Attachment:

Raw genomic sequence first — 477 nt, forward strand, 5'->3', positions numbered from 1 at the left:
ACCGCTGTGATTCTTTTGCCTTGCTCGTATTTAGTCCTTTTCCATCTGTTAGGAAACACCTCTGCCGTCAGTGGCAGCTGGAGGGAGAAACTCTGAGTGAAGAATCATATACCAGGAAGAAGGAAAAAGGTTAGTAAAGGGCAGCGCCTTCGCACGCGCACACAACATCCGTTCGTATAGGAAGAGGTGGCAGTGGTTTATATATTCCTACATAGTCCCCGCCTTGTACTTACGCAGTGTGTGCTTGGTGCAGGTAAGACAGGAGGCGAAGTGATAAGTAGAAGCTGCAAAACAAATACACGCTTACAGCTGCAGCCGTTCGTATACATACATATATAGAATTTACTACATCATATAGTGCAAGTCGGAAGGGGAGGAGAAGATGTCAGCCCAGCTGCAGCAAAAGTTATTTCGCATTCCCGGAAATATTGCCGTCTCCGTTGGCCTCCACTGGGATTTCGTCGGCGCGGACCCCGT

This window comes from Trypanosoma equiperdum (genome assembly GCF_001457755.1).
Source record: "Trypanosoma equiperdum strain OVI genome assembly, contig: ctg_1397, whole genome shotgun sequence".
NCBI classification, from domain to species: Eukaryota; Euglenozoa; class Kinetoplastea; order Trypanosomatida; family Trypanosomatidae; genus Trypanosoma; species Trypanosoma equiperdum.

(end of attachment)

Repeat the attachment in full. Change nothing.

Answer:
Raw genomic sequence first — 477 nt, forward strand, 5'->3', positions numbered from 1 at the left:
ACCGCTGTGATTCTTTTGCCTTGCTCGTATTTAGTCCTTTTCCATCTGTTAGGAAACACCTCTGCCGTCAGTGGCAGCTGGAGGGAGAAACTCTGAGTGAAGAATCATATACCAGGAAGAAGGAAAAAGGTTAGTAAAGGGCAGCGCCTTCGCACGCGCACACAACATCCGTTCGTATAGGAAGAGGTGGCAGTGGTTTATATATTCCTACATAGTCCCCGCCTTGTACTTACGCAGTGTGTGCTTGGTGCAGGTAAGACAGGAGGCGAAGTGATAAGTAGAAGCTGCAAAACAAATACACGCTTACAGCTGCAGCCGTTCGTATACATACATATATAGAATTTACTACATCATATAGTGCAAGTCGGAAGGGGAGGAGAAGATGTCAGCCCAGCTGCAGCAAAAGTTATTTCGCATTCCCGGAAATATTGCCGTCTCCGTTGGCCTCCACTGGGATTTCGTCGGCGCGGACCCCGT

This window comes from Trypanosoma equiperdum (genome assembly GCF_001457755.1).
Source record: "Trypanosoma equiperdum strain OVI genome assembly, contig: ctg_1397, whole genome shotgun sequence".
NCBI classification, from domain to species: Eukaryota; Euglenozoa; class Kinetoplastea; order Trypanosomatida; family Trypanosomatidae; genus Trypanosoma; species Trypanosoma equiperdum.